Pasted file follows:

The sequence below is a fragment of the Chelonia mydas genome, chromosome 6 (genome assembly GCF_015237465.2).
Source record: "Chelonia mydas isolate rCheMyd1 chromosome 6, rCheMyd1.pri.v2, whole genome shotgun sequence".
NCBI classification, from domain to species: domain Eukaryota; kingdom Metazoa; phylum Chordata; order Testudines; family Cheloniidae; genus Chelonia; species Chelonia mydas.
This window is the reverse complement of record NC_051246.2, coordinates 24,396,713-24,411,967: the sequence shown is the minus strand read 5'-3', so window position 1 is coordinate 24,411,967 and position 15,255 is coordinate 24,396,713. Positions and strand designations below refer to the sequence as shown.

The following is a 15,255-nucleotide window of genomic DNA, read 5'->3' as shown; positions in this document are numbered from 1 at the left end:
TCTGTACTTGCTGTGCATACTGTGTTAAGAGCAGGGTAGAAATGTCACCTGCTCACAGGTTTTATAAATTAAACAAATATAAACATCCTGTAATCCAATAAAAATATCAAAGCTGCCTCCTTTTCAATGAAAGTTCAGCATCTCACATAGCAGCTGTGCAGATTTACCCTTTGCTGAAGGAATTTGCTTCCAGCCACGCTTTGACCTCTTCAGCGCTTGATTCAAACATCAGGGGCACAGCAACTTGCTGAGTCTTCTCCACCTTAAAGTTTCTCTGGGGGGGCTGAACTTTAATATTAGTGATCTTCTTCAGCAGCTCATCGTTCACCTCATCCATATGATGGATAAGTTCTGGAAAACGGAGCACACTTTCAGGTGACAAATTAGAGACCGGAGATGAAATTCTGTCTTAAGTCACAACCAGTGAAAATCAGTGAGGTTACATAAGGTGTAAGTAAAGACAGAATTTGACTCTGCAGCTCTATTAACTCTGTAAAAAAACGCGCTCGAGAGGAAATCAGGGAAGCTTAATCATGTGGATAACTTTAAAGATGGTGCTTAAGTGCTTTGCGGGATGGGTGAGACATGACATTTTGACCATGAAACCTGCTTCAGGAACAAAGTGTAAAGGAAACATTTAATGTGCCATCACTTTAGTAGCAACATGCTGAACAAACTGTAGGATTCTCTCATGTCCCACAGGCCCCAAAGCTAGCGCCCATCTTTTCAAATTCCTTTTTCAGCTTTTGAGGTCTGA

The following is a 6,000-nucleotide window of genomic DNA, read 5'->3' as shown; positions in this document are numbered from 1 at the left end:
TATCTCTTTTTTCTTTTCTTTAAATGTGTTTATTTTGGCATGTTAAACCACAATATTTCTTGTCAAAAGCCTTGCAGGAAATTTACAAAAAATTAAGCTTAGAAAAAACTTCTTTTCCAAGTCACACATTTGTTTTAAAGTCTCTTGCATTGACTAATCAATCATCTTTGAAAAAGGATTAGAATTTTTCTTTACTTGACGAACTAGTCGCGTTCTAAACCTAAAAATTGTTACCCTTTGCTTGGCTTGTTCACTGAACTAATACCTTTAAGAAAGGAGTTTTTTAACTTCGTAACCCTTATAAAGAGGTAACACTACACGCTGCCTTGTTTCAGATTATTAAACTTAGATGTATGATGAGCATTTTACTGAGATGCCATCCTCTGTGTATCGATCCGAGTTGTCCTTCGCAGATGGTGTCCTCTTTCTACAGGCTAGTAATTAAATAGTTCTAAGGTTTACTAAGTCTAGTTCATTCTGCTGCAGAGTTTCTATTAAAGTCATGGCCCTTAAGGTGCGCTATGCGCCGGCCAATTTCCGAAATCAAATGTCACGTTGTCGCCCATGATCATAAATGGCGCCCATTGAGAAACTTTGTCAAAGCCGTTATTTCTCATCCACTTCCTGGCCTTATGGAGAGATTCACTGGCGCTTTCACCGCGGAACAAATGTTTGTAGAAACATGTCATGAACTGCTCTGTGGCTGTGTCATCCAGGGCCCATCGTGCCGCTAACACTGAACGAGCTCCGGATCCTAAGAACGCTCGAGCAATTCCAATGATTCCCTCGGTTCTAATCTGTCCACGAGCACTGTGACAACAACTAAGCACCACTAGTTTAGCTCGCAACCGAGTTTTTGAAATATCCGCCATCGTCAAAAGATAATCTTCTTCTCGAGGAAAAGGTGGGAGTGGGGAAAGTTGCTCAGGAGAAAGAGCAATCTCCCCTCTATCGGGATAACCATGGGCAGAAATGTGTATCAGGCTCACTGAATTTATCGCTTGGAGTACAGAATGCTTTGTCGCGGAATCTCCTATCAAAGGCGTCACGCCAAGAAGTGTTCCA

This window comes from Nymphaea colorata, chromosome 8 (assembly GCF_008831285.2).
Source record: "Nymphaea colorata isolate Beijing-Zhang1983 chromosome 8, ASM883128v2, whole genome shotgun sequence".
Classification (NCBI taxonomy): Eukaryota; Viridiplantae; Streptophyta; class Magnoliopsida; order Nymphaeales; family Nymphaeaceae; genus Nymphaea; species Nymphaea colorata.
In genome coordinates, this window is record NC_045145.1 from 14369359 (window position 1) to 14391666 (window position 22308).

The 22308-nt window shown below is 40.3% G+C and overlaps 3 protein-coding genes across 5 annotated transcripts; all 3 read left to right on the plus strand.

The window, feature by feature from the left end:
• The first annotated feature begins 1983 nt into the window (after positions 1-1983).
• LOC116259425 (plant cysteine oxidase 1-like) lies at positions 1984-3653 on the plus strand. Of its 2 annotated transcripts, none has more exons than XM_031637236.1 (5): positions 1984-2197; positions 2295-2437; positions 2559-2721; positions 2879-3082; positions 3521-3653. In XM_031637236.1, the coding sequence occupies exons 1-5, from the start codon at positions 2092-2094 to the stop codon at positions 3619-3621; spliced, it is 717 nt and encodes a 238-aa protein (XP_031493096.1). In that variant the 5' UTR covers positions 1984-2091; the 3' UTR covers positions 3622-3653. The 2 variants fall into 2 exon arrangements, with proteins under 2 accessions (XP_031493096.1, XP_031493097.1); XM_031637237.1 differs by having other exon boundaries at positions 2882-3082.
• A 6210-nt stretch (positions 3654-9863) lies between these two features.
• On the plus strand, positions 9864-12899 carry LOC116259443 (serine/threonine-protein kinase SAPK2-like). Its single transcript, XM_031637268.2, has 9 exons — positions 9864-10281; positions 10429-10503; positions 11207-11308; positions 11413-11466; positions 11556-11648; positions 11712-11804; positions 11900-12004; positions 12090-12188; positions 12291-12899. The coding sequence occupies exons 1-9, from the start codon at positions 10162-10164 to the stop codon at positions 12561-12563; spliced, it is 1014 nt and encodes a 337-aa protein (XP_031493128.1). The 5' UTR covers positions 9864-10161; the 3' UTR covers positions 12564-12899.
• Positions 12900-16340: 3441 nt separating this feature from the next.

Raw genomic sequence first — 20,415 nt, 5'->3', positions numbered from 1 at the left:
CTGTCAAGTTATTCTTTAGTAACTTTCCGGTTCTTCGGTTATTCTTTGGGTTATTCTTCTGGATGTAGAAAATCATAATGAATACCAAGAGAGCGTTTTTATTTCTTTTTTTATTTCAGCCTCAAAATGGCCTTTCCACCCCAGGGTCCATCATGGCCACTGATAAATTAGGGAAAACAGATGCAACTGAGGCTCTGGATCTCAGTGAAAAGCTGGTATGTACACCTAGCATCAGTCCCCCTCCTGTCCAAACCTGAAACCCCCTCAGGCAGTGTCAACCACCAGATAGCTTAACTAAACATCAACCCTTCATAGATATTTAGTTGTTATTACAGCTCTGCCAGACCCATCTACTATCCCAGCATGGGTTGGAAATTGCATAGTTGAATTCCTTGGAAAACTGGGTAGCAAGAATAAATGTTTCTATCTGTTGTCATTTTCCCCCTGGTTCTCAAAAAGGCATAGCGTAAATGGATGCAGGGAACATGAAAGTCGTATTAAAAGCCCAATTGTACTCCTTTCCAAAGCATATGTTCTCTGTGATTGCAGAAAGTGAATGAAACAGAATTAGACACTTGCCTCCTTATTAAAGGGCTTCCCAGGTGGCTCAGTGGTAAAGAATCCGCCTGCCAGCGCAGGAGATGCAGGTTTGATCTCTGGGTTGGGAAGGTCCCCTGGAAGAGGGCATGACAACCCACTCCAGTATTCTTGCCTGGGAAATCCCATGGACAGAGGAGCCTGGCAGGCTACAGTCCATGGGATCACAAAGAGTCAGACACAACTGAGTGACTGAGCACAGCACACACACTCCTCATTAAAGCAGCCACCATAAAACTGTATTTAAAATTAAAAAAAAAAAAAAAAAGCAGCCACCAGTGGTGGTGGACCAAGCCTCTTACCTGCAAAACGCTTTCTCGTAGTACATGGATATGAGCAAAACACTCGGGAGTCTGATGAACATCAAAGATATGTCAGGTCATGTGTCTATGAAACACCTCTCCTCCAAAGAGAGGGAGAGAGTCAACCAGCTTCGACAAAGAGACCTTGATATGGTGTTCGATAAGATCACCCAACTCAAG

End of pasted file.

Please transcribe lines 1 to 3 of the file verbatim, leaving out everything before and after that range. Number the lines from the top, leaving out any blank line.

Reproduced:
The sequence below is a fragment of the Chelonia mydas genome, chromosome 6 (genome assembly GCF_015237465.2).
Source record: "Chelonia mydas isolate rCheMyd1 chromosome 6, rCheMyd1.pri.v2, whole genome shotgun sequence".
NCBI classification, from domain to species: domain Eukaryota; kingdom Metazoa; phylum Chordata; order Testudines; family Cheloniidae; genus Chelonia; species Chelonia mydas.